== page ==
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Wad or...?

Discussion in 'Blackpowder' started by LivewireBlanco, Apr 18, 2013.


What's your preferred method of chain fire protection?

Poll closed May 18, 2013.
  1. Over ball grease

    13 vote(s)
  2. Lubed wad

    30 vote(s)
  3. Grease and wad both

    7 vote(s)
  4. Nothing, over sized lead is good enough!

    13 vote(s)
  5. Doesn't matter to me as long as I use something!

    4 vote(s)
  1. LivewireBlanco

    LivewireBlanco Well-Known Member

    OK so I'm curious what everyone is using for their black powder revolvers. If you make your own wads or over ball grease please share your recipe!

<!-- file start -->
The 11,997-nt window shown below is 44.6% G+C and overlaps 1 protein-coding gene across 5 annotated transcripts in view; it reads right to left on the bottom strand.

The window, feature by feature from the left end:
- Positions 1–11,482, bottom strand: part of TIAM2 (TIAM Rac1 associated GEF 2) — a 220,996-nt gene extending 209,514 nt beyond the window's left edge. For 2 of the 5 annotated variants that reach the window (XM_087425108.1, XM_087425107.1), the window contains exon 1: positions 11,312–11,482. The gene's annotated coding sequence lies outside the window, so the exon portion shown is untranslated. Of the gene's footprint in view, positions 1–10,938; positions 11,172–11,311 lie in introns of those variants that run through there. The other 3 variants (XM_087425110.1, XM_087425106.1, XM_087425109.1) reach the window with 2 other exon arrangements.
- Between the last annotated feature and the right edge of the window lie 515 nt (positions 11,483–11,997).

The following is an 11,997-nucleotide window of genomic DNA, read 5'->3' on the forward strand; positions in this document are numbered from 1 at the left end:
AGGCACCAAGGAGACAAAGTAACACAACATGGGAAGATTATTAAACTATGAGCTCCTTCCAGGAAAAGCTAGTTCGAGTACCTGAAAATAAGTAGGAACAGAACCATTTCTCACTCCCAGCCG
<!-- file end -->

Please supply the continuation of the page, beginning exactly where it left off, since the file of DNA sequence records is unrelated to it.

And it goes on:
2. Prairie Dawg

    Prairie Dawg Well-Known Member

    Much of the time I use a felt wad lubed with Gatofeo's lube.
    I pick the wads up cheep from tables at cowboy shoots & sometimes off gunbroker or ebay.

    Sometimes I use cornmeal over the powder & just pur Gatofeo's lube over the ball.
    This is messier, but works well.

    Gatofeo's lube (from an old post of his):
    Years ago I began posting a bullet, patch and wad lubricant based on a 19th century recipe.
    I used more precise ingredients than the 19th century version, which simply listed tallow, paraffin and beeswax.
    Without changing the ratio, I began mixing:
    1 part canning paraffin.
    1 part mutton tallow.
    1/2 part beeswax.
    All measurements are by weight, NOT volume.
    The result is an exceptional black powder lubricant that was later named by others, "Gatofeo No. 1 Lubricant."